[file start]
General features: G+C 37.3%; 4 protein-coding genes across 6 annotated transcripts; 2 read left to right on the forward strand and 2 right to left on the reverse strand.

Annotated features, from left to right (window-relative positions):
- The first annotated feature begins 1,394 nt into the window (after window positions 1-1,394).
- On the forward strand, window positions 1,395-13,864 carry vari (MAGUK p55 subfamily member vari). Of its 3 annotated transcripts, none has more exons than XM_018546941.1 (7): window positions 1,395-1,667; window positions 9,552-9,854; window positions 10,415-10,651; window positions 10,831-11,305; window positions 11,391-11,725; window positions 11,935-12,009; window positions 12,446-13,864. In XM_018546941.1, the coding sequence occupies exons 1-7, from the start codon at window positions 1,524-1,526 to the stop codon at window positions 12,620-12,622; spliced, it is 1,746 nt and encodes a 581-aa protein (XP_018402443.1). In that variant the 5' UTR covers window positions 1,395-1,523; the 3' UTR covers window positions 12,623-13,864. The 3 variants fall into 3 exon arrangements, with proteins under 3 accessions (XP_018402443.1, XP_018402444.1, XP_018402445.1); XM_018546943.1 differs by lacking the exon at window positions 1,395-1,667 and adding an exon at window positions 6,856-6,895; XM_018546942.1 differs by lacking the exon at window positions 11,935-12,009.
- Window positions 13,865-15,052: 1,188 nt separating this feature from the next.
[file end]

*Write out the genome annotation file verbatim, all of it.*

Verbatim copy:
General features: G+C 37.3%; 4 protein-coding genes across 6 annotated transcripts; 2 read left to right on the forward strand and 2 right to left on the reverse strand.

Annotated features, from left to right (window-relative positions):
- The first annotated feature begins 1,394 nt into the window (after window positions 1-1,394).
- On the forward strand, window positions 1,395-13,864 carry vari (MAGUK p55 subfamily member vari). Of its 3 annotated transcripts, none has more exons than XM_018546941.1 (7): window positions 1,395-1,667; window positions 9,552-9,854; window positions 10,415-10,651; window positions 10,831-11,305; window positions 11,391-11,725; window positions 11,935-12,009; window positions 12,446-13,864. In XM_018546941.1, the coding sequence occupies exons 1-7, from the start codon at window positions 1,524-1,526 to the stop codon at window positions 12,620-12,622; spliced, it is 1,746 nt and encodes a 581-aa protein (XP_018402443.1). In that variant the 5' UTR covers window positions 1,395-1,523; the 3' UTR covers window positions 12,623-13,864. The 3 variants fall into 3 exon arrangements, with proteins under 3 accessions (XP_018402443.1, XP_018402444.1, XP_018402445.1); XM_018546943.1 differs by lacking the exon at window positions 1,395-1,667 and adding an exon at window positions 6,856-6,895; XM_018546942.1 differs by lacking the exon at window positions 11,935-12,009.
- Window positions 13,865-15,052: 1,188 nt separating this feature from the next.